Former Defense Secretary Donald Rumsfeld's recently released memoir, Known and Unknown, reveals a man of prodigious intellect (no surprise), an endearing sense of humor and little self-doubt. Whether or not you're a fan of the Secretary, it's a great read.

Secretary Rumsfeld's book tour has included stops at several of the Sunday morning news shows. Virtually every one of those show's hosts has questioned him about his management style. A typical question: "Mr. Secretary, many people state that your style intimidated the generals who worked for you. How do you respond to that?"

Rumsfeld has answered that question virtually the same way each time it's asked: "That's absurd. These Generals are combat veterans. They're not intimidated by anyone or anything."

He's wrong. His answer reveals his big blind spot. He has (and as Secretary, HAD) no clue as to the power of his own voice. That became his primary undoing.

From my own treasure trove of experience:

During a strategy session with the executive team of a Fortune 200 company, the CEO reiterated his commitment to reduce the firm's expenses by 20 percent over the ensuing 24 months. During that session, he froze the senior VP of Sales and Marketing with an icy stare and speared him with the following inquiry: "John, you'll be able to hit your sales targets despite these expense reductions, won't you?" Apparently undaunted, John replied with his typical enthusiasm. "Sure – no problem!" After the meeting, I saw John in the hallway. He was, shall we say, less certain.

I later commented privately to the CEO that after reviewing the assumptions in the company's sales plan, I believed the planned expense reduction would kill its chances of meeting its plan. His response? "I pay these people lots of money to overcome obstacles. John's a big boy. If he said they could do it, they'll do it."

They didn't do it. Here's why:

* Expense reduction always hits the bottom line quickly. The corresponding impact on the top line takes longer. As a result, executives usually rationalize that impact away. Many CEOs don't contemplate this. The great ones do.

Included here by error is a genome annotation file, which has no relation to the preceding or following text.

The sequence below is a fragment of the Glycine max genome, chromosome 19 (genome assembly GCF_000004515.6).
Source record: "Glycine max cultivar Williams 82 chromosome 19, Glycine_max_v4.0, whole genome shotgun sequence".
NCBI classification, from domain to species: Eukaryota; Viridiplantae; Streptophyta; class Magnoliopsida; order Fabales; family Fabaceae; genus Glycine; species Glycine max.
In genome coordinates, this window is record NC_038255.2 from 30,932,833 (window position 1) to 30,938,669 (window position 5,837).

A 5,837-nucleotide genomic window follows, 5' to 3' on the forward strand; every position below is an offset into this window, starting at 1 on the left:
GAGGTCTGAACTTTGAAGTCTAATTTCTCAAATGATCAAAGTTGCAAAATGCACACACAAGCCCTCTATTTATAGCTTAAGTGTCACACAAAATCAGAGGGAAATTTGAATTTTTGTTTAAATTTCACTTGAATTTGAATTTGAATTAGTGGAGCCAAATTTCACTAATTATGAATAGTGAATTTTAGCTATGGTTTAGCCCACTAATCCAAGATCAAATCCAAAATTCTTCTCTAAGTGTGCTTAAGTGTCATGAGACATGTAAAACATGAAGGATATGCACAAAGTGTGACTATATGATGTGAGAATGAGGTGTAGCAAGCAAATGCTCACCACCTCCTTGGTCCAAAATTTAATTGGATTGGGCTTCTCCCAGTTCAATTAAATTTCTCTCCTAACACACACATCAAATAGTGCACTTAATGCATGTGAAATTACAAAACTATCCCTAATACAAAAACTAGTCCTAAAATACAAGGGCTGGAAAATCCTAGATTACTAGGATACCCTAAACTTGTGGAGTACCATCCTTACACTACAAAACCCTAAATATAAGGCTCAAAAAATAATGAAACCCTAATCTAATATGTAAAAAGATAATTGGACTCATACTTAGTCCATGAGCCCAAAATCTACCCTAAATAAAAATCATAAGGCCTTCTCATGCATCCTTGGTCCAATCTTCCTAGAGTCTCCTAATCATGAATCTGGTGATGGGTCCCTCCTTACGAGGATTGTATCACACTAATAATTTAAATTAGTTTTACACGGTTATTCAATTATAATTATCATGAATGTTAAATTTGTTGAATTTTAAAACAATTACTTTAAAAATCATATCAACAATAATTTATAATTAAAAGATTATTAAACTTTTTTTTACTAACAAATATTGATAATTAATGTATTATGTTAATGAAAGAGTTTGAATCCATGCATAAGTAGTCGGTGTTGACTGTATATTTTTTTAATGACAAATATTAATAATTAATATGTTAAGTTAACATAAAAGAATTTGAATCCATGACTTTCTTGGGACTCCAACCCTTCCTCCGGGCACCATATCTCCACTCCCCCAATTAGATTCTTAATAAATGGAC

* People have a burning desire to please the boss. Accordingly, when asked to make a commitment – even about something really important and on the spur of the moment – many executives will cave in to the pressure.

* Many CEOs don't recognize the power of their own voices. The great ones do.

How could this situation have been handled more effectively? The CEO could have said, "John, have you and your people contemplated the impact of these reductions on our sales plan?" When John responded in the affirmative, the follow-up could have gone like this: "The company's results are at stake here. We should all have a comfort level with the exact nature of that impact, and the precise actions you have planned to overcome it. Let's set aside an hour or two this afternoon (assuming John is ready) to discuss this."

Both Secretary Rumsfeld and my CEO client underestimated the impact of the pressure they exerted with a stare, an inquiry, or an implied expectation. If you're "the boss," you have to accept the notion that the influence you have, merely because of the job title on your business card, squeezes people's psyches regardless of whether they're three-star Generals or one-star trainees.

How would you have handled this problem? Would you have recognized that to engender commitment and enthusiasm among the team members, you would need to deal with the reality and complexity of these situations? Would you have been willing to subordinate your ego to get to the right answers and increase everyone's confidence? Would you accept the notion that, as a leader, your job is not merely to get people to DO what needs to be done, but to WANT TO DO what needs to be done?

Are you one of the great ones – or are you willing to be?

Copyright 2011 Rand Golletz. All rights reserved.

Author's Bio: 

Rand Golletz is the managing partner of Rand Golletz Performance Systems, a leadership development, executive coaching and consulting firm that works with senior corporate leaders and business owners on a wide range of issues, including interpersonal effectiveness, brand-building, sales management, strategy creation and implementation. For more information and to sign up for Rand's free newsletter, The Real Deal, visit